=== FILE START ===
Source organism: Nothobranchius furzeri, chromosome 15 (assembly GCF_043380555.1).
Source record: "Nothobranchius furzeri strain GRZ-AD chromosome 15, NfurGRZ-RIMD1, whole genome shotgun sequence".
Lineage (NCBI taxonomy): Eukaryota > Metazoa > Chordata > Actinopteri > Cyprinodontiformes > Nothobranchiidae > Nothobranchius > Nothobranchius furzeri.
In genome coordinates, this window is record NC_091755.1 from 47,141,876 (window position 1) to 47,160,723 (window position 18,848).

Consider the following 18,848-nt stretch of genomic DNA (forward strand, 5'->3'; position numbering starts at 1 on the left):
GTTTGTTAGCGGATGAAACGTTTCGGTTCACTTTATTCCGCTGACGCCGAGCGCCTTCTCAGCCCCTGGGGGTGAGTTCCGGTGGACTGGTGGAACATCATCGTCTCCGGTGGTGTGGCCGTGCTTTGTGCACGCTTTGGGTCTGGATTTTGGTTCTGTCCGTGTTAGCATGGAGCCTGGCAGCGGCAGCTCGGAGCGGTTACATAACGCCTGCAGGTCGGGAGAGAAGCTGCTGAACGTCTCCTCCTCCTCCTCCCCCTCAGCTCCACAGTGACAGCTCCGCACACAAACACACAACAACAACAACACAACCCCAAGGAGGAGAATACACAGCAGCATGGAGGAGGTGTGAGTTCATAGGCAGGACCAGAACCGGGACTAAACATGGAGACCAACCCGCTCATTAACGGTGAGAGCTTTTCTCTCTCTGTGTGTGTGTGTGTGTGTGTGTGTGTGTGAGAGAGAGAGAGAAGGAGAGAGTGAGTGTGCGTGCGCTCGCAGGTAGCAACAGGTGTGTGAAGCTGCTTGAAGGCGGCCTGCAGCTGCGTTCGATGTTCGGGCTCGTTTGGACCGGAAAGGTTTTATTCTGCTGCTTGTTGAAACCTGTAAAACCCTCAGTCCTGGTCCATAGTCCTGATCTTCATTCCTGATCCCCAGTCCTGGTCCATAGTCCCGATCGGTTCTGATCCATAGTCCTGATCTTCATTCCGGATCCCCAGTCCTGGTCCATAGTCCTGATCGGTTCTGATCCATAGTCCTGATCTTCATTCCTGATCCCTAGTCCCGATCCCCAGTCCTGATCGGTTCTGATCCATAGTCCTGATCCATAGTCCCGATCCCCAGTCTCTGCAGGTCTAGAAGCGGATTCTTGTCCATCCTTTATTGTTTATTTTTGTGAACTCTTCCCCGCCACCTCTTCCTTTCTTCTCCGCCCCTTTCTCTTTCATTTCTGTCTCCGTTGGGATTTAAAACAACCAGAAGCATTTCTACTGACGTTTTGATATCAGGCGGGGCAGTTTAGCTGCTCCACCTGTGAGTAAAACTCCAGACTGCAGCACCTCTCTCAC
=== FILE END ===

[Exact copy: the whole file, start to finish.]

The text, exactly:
Source organism: Nothobranchius furzeri, chromosome 15 (assembly GCF_043380555.1).
Source record: "Nothobranchius furzeri strain GRZ-AD chromosome 15, NfurGRZ-RIMD1, whole genome shotgun sequence".
Lineage (NCBI taxonomy): Eukaryota > Metazoa > Chordata > Actinopteri > Cyprinodontiformes > Nothobranchiidae > Nothobranchius > Nothobranchius furzeri.
In genome coordinates, this window is record NC_091755.1 from 47,141,876 (window position 1) to 47,160,723 (window position 18,848).

Consider the following 18,848-nt stretch of genomic DNA (forward strand, 5'->3'; position numbering starts at 1 on the left):
GTTTGTTAGCGGATGAAACGTTTCGGTTCACTTTATTCCGCTGACGCCGAGCGCCTTCTCAGCCCCTGGGGGTGAGTTCCGGTGGACTGGTGGAACATCATCGTCTCCGGTGGTGTGGCCGTGCTTTGTGCACGCTTTGGGTCTGGATTTTGGTTCTGTCCGTGTTAGCATGGAGCCTGGCAGCGGCAGCTCGGAGCGGTTACATAACGCCTGCAGGTCGGGAGAGAAGCTGCTGAACGTCTCCTCCTCCTCCTCCCCCTCAGCTCCACAGTGACAGCTCCGCACACAAACACACAACAACAACAACACAACCCCAAGGAGGAGAATACACAGCAGCATGGAGGAGGTGTGAGTTCATAGGCAGGACCAGAACCGGGACTAAACATGGAGACCAACCCGCTCATTAACGGTGAGAGCTTTTCTCTCTCTGTGTGTGTGTGTGTGTGTGTGTGTGTGTGAGAGAGAGAGAGAAGGAGAGAGTGAGTGTGCGTGCGCTCGCAGGTAGCAACAGGTGTGTGAAGCTGCTTGAAGGCGGCCTGCAGCTGCGTTCGATGTTCGGGCTCGTTTGGACCGGAAAGGTTTTATTCTGCTGCTTGTTGAAACCTGTAAAACCCTCAGTCCTGGTCCATAGTCCTGATCTTCATTCCTGATCCCCAGTCCTGGTCCATAGTCCCGATCGGTTCTGATCCATAGTCCTGATCTTCATTCCGGATCCCCAGTCCTGGTCCATAGTCCTGATCGGTTCTGATCCATAGTCCTGATCTTCATTCCTGATCCCTAGTCCCGATCCCCAGTCCTGATCGGTTCTGATCCATAGTCCTGATCCATAGTCCCGATCCCCAGTCTCTGCAGGTCTAGAAGCGGATTCTTGTCCATCCTTTATTGTTTATTTTTGTGAACTCTTCCCCGCCACCTCTTCCTTTCTTCTCCGCCCCTTTCTCTTTCATTTCTGTCTCCGTTGGGATTTAAAACAACCAGAAGCATTTCTACTGACGTTTTGATATCAGGCGGGGCAGTTTAGCTGCTCCACCTGTGAGTAAAACTCCAGACTGCAGCACCTCTCTCAC